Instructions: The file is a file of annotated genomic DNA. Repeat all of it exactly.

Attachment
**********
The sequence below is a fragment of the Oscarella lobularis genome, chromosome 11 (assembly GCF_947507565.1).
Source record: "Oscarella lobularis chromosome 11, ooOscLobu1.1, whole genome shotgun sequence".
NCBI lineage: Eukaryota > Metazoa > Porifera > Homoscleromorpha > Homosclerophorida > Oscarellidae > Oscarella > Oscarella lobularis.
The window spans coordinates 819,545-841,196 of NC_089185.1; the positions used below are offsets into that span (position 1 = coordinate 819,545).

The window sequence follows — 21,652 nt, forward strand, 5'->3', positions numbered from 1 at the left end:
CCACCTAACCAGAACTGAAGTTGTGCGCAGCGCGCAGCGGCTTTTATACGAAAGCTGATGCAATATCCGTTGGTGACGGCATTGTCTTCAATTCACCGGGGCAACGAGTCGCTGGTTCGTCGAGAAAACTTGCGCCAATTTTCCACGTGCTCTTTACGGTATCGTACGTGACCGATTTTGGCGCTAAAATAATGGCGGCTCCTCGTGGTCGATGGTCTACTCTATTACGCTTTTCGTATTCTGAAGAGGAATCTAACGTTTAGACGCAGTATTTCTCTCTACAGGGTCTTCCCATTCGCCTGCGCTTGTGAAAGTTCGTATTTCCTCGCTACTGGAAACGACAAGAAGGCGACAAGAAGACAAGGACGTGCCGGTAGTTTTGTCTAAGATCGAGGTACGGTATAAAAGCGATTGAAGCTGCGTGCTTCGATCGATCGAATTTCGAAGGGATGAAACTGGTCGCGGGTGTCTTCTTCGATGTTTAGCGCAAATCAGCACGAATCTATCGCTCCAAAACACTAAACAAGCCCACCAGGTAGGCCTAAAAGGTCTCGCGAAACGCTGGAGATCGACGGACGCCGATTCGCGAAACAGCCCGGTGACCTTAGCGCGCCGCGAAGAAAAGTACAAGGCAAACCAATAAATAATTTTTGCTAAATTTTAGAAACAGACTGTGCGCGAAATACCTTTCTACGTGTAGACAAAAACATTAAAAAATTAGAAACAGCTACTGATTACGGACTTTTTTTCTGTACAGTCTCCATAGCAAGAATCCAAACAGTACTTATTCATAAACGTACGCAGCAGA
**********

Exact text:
The sequence below is a fragment of the Oscarella lobularis genome, chromosome 11 (assembly GCF_947507565.1).
Source record: "Oscarella lobularis chromosome 11, ooOscLobu1.1, whole genome shotgun sequence".
NCBI lineage: Eukaryota > Metazoa > Porifera > Homoscleromorpha > Homosclerophorida > Oscarellidae > Oscarella > Oscarella lobularis.
The window spans coordinates 819,545-841,196 of NC_089185.1; the positions used below are offsets into that span (position 1 = coordinate 819,545).

The window sequence follows — 21,652 nt, forward strand, 5'->3', positions numbered from 1 at the left end:
CCACCTAACCAGAACTGAAGTTGTGCGCAGCGCGCAGCGGCTTTTATACGAAAGCTGATGCAATATCCGTTGGTGACGGCATTGTCTTCAATTCACCGGGGCAACGAGTCGCTGGTTCGTCGAGAAAACTTGCGCCAATTTTCCACGTGCTCTTTACGGTATCGTACGTGACCGATTTTGGCGCTAAAATAATGGCGGCTCCTCGTGGTCGATGGTCTACTCTATTACGCTTTTCGTATTCTGAAGAGGAATCTAACGTTTAGACGCAGTATTTCTCTCTACAGGGTCTTCCCATTCGCCTGCGCTTGTGAAAGTTCGTATTTCCTCGCTACTGGAAACGACAAGAAGGCGACAAGAAGACAAGGACGTGCCGGTAGTTTTGTCTAAGATCGAGGTACGGTATAAAAGCGATTGAAGCTGCGTGCTTCGATCGATCGAATTTCGAAGGGATGAAACTGGTCGCGGGTGTCTTCTTCGATGTTTAGCGCAAATCAGCACGAATCTATCGCTCCAAAACACTAAACAAGCCCACCAGGTAGGCCTAAAAGGTCTCGCGAAACGCTGGAGATCGACGGACGCCGATTCGCGAAACAGCCCGGTGACCTTAGCGCGCCGCGAAGAAAAGTACAAGGCAAACCAATAAATAATTTTTGCTAAATTTTAGAAACAGACTGTGCGCGAAATACCTTTCTACGTGTAGACAAAAACATTAAAAAATTAGAAACAGCTACTGATTACGGACTTTTTTTCTGTACAGTCTCCATAGCAAGAATCCAAACAGTACTTATTCATAAACGTACGCAGCAGA